I have been reading the memoirs of my mentor, James Houston.  God has given him a rich and rewarding life as leader in the Evangelical spirituality movement.  He is now 98 years old. His books and recordings have impacted my life, just when I needed the wisdom and insight he was able to offer.  I am eternally grateful for the influence of Dr. Houston at the right time in my life.

At the beginning of his book he shares a previously unpublished poem from John Innes.  I want to quote the whole poem, because it reflects so much of my journey with Jesus.  I hope it will be an encouragement for someone reading this blog.  

“Dear love! Your love, that flows through Calvary, springs through my heart – like fountains in the night. Flushes clean the dawn, lifelines my drowning plight, breaks loose my weighting chains and buoys me free

Great Mystery! I can but ask, “Why me, a savage soul, whose life of fumbling flight, crept underground in catacombed delights,  remaining shamefully where none could see?”

O Grace! I breathe, inhaling you in me, exhaling sighs of thanks for your invite.   You, touching me, dis-covering me of fright , transforming lonely ‘I’ to glorious ‘We.’

Entombing deadness darkness rolls away,  reviving Life in Love’s embracing way.”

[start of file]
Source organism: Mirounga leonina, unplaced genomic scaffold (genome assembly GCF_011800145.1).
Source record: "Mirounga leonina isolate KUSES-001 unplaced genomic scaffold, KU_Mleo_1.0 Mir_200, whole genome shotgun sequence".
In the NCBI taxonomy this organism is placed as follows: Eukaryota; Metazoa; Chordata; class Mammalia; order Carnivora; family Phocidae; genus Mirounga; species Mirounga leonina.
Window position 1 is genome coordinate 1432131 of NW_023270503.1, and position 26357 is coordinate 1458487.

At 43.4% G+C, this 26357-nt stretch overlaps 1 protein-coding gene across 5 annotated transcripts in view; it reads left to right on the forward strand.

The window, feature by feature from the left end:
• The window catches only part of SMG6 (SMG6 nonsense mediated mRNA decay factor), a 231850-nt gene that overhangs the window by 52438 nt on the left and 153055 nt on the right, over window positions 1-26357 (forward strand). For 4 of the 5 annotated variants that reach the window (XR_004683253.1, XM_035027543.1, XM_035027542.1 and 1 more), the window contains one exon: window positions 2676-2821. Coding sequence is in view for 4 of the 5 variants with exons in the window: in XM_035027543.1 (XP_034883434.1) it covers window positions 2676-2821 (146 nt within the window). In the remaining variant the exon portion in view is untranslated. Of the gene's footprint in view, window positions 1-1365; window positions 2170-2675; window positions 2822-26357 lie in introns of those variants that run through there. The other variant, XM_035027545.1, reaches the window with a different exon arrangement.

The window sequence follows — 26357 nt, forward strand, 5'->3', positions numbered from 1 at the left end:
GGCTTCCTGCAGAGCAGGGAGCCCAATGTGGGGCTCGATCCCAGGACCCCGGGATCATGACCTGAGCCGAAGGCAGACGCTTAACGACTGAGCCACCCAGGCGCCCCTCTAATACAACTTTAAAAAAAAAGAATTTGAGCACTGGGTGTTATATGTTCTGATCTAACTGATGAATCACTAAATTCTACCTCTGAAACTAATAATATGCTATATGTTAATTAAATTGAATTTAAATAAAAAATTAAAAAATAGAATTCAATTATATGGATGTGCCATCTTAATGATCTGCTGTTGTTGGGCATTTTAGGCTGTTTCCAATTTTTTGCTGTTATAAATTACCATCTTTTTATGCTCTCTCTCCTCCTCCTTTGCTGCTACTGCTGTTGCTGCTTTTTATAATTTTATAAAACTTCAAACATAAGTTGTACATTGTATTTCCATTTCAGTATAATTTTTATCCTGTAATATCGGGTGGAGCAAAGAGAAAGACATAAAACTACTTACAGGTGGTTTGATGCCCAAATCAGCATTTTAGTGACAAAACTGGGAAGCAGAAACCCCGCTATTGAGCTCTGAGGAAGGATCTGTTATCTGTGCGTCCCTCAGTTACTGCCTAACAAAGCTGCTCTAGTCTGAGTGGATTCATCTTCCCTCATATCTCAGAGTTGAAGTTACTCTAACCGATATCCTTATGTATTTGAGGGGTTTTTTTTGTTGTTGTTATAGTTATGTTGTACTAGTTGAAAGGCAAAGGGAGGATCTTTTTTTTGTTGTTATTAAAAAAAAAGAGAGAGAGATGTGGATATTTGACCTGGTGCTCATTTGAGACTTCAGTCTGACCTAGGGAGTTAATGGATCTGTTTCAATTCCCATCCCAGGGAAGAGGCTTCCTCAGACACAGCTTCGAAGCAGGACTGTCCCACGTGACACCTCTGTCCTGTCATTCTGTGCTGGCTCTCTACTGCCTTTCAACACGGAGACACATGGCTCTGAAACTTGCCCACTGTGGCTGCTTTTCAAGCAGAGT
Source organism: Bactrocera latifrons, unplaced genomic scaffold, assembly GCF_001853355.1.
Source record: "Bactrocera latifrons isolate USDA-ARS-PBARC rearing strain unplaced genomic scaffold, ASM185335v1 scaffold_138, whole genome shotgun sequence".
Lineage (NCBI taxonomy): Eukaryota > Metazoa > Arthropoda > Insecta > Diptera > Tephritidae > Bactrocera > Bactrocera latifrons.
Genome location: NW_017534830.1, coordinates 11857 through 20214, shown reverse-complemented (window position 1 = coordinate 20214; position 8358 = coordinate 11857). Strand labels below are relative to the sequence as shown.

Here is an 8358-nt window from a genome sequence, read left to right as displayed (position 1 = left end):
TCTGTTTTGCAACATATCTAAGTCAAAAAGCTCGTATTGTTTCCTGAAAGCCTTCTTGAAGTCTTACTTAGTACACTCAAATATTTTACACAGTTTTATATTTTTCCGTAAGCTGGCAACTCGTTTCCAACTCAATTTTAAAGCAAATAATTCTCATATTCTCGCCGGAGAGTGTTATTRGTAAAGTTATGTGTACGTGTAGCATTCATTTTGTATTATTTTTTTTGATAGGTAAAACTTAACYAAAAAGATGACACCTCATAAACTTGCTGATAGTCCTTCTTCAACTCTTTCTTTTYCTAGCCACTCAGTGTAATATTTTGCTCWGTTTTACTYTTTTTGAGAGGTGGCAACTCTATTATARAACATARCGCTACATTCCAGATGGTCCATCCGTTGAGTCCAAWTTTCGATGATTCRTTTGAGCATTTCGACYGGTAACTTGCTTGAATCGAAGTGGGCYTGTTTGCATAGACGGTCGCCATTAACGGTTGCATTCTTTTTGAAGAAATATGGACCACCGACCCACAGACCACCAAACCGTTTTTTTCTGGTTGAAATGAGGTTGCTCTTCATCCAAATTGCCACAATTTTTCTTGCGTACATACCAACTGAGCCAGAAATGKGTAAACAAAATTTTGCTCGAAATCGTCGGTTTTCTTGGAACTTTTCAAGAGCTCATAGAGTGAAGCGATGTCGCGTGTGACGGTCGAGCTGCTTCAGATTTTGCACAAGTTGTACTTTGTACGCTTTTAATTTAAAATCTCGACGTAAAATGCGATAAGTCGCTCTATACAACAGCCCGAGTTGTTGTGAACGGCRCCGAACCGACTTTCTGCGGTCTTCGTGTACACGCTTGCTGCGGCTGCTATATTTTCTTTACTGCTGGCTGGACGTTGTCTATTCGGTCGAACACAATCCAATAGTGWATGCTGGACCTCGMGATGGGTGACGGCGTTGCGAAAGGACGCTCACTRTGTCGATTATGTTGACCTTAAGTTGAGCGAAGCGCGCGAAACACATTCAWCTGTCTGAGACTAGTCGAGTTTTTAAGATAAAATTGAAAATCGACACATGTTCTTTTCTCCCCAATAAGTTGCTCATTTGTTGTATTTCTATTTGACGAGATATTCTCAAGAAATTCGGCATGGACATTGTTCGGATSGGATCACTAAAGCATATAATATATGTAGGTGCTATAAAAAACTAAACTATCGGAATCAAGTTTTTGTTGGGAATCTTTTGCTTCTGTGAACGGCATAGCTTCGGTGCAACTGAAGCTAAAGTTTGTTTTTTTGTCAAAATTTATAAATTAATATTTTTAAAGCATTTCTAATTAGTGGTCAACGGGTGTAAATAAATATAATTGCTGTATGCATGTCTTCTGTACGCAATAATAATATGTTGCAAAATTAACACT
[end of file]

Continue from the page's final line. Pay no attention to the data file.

I must confess that I am not drawn to poems.  But for some reason this poem has spoken to my heart.  Here is what it is saying to me.

First stanza –  “Thank you, Jesus for freeing me from myself!”  The love of God, demonstrated by Jesus suffering on the cross, is a fierce love flowing and reaching out to rescue me.  My heavenly Father desires that His love would fill the emptiness of my heart.  “Like fountains in the night,” I do not have to preform or understand, just learn to receive this inflow.  This inflow “flushes” me clean, recuses me from my “plights,” “breaks loose” the chains within, and  “buoys” me in freedom.  “I thank you Jesus for the new found freedom in me.”

The second stanza – “Thank you, Jesus for coming to my deepest place and rescuing me from myself!” The “Great Mystery” is the deep, deep love of Jesus for me.  In fact He actually likes me.  He “crept underground” into  my “savage soul,” to those dark and shameful places within my heart, shedding His  bright, flaming love for me.  The great wonder is that he was not surprised at what he found.

Third stanza  –  “Thank you, Jesus for the infilling of your spirit!” I receive the grace of God.  It is as simply as “inhaling”  life moment by moment.  Then in “exhaling” I give eternal thanks for knowing He always welcomes me home. Jesus you touched me at my deepest place, while I was in “flight,” fleeing in my shame and insecurity.  Indeed you transformed a “lonely ‘I'” to a “glorious ‘We.'”

Finally- “Thank you, Jesus for calling me out of my tomb!”  You broke through the years of misunderstanding and neglect, that entombed me in my “deadness” and “darkness.”   The door to my tomb “rolled away.”  You brought me out into the bright light of you overflowing love.  Your loving embrace, brought life to this sick, dying soul, and made me new.

I “thank you, Jesus” for reaching deep within, allowing me to live for you, not by my effort or knowledge, but knowing you have turned my lonely “I” into a glorious “we.”  You did what I could never do.

Many my interpretation of this wonderful poem set a fellow pilgrim free to live for Jesus.